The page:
Haha, I’m surprised you only put food rolls on the “medium-high” side of the spectrum, because my dog would basically do backflips for natural balance rolls! My first trainer turned us on to them when she wouldn’t pay any attention to me and my measly treats but was constantly running to him for attention. My pup is EXTREMELY food motivated and has picked up some bad habits, one of the worst getting super excited and jumping up when a complete stranger puts his hands in his pockets, because sometimes we carry treats there. I stopped using my pockets for treats about a year ago, but she still hasn’t stopped associating! Dogs have looooong memories 🙂

    Cat
    http://oddlylovely.com

  20. Patricia
    November 8, 2014 at 5:59 am — Reply

    I have a lab/hound mix who comes unglued when I use treats for training
    All of the comments and suggestions here are very helpful. I am going to lower the “value” of the treats in an effort to get him to focus on me instead of my hand with the treat. I also am working on “gentle” when taking a treat; tired of losing my hand every time I give him a treat during training.

  21. Melanie
    January 29, 2015 at 1:26 pm — Reply

    Great article! I completely have this issue with my 3 year old Border Collie. We did a lot of her agility training with food and now she will not work for long unless food is used to reward. Currently, she will will not work for anything else (toys etc) so we had to go back to the beginning and teach value for other things besides food. Very frustrating as she has great agility skills but now on course will just sniff and be distracted. She is a slug out there! in a timed event 🙁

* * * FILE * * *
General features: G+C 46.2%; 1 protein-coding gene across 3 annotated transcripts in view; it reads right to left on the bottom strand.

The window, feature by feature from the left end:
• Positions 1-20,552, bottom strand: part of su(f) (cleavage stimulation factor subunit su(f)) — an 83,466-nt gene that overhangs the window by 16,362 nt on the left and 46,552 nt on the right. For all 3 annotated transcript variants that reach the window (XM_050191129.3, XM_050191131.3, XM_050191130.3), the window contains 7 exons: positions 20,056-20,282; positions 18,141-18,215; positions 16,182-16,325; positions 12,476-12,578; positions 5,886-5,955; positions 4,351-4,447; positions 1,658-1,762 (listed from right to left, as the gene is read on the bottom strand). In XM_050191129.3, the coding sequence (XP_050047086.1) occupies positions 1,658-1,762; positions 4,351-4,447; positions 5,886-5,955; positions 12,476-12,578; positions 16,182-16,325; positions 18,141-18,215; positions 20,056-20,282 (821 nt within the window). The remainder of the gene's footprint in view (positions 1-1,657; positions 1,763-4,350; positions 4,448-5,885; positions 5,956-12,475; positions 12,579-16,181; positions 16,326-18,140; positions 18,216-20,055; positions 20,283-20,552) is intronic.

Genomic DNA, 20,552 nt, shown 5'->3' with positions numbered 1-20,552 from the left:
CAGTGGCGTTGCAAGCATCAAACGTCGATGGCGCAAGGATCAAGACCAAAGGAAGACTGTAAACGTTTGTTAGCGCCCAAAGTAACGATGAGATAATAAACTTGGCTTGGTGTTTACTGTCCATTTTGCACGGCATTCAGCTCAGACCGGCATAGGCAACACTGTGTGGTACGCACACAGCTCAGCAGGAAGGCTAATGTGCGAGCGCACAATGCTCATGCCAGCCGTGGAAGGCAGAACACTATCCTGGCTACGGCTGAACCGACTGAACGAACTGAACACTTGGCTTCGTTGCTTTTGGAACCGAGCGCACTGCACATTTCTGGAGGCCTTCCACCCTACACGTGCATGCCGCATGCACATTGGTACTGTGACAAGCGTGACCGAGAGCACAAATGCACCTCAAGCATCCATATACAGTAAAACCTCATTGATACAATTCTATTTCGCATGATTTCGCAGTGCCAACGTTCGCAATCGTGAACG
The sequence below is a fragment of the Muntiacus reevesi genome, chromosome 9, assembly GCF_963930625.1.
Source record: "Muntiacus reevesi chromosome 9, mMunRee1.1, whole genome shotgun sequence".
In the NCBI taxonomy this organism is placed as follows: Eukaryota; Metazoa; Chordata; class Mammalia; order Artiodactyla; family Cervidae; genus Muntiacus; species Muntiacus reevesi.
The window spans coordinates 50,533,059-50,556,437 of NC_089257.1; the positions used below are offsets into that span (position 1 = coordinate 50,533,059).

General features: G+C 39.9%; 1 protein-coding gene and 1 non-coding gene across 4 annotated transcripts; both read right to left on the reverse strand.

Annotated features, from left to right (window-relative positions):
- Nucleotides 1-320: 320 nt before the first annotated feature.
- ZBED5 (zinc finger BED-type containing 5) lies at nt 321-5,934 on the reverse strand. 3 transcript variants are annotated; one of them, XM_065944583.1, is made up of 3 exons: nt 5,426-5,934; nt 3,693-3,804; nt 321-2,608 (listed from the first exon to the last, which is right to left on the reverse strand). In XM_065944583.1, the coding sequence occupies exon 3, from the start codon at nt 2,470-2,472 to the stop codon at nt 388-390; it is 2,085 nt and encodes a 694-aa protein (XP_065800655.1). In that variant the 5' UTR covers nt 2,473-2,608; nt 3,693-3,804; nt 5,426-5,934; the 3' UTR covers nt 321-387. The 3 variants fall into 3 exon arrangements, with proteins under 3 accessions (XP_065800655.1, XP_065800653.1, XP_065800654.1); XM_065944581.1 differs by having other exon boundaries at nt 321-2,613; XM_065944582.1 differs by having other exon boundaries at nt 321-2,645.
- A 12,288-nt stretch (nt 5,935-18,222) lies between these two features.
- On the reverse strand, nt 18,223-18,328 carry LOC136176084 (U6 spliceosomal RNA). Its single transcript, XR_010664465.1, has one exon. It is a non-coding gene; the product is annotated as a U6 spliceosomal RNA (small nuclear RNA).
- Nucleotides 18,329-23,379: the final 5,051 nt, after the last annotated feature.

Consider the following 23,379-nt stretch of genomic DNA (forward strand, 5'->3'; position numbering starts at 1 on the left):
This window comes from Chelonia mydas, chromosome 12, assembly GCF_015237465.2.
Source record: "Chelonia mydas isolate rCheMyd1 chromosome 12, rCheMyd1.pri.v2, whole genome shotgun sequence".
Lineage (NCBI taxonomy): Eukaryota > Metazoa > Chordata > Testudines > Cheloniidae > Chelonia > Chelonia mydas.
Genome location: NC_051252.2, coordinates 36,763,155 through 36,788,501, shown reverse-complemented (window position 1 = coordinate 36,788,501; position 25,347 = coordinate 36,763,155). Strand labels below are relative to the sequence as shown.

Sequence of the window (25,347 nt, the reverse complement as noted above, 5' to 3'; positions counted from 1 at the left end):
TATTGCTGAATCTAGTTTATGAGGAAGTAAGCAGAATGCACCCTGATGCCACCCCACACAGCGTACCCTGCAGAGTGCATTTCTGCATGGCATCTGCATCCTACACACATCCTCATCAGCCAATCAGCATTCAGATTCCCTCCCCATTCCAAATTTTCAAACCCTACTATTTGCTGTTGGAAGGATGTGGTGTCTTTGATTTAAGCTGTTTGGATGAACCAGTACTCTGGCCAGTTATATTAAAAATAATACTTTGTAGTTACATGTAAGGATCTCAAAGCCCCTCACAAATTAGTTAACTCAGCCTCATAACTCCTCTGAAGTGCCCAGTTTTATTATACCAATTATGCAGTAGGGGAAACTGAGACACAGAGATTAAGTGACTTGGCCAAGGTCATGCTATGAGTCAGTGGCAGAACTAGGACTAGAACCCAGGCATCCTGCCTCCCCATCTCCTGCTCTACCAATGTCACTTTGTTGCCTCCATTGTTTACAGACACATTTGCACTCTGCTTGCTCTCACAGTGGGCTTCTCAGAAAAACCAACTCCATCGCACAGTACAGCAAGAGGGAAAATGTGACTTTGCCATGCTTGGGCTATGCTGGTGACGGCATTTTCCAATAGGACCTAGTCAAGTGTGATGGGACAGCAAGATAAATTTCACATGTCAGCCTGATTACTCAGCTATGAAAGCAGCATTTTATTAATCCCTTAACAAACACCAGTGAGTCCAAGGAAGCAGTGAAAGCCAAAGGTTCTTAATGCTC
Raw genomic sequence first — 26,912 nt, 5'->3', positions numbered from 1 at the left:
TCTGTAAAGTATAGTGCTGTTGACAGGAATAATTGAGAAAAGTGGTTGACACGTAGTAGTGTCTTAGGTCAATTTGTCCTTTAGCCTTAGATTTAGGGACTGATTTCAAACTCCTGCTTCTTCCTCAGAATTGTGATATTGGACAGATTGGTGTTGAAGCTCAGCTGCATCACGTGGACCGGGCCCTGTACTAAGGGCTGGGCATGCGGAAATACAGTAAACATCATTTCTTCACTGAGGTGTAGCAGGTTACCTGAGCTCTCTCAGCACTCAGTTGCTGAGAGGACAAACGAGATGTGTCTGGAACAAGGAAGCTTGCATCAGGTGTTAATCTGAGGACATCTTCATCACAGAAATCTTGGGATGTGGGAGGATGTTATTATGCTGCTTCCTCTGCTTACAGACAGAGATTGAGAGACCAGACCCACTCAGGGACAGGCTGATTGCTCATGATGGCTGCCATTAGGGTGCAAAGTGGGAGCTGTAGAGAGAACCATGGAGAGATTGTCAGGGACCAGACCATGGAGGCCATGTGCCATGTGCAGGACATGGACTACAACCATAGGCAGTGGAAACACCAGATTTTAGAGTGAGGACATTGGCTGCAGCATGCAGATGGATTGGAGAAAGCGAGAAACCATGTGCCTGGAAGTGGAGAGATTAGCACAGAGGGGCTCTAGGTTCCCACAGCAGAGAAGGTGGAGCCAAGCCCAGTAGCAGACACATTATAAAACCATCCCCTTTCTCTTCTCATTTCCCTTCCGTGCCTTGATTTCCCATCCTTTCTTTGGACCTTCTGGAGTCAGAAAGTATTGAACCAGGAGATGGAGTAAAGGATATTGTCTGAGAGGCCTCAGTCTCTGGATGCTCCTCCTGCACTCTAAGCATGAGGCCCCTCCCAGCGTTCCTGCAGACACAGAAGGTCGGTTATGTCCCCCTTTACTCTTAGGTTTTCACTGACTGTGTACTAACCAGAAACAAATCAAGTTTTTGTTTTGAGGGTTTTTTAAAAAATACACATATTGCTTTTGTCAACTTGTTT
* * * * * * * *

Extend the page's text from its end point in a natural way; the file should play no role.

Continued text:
22. Kristen
    January 12, 2016 at 2:47 pm — Reply

    Yes, my dog is the same. She is a 3 yo mini aussie-shep mix and loves food. If she hears the crunching of a wrapper she will likely seek out where it’s coming from in hopes that she will get something. I read through comments and I know to use kibble or lower value things but what can I do for situations where someone has a plate of food and I ask her to come but don’t have anything on me (we’re at a party or whatever) and she won’t listen? She looks for a second and then continues to sit in front of the person in hopes of food. Even if I ask for ‘touch’ one of her other favorite cues, she just sits there and seems to get more worked up. Should I just work on set ups of this scenario? Making sure I have the highest value so when she does choose to leave it’s just as awesome? Thanks!

  23. […] and it hears the click then food will be there for him or her. This is a very noble idea for the food-oriented Dogs, other dogs wouldn’t care about […]

  24. Rick
    March 13, 2016 at 7:48 am — Reply

    Love the information but grammar matters, “too” = also and I’m don’t think that is what was intended.

    • March 15, 2016 at 10:35 pm — Reply

      Thanks. That was intended and I do understand the difference between “too”, “to”, and “two”.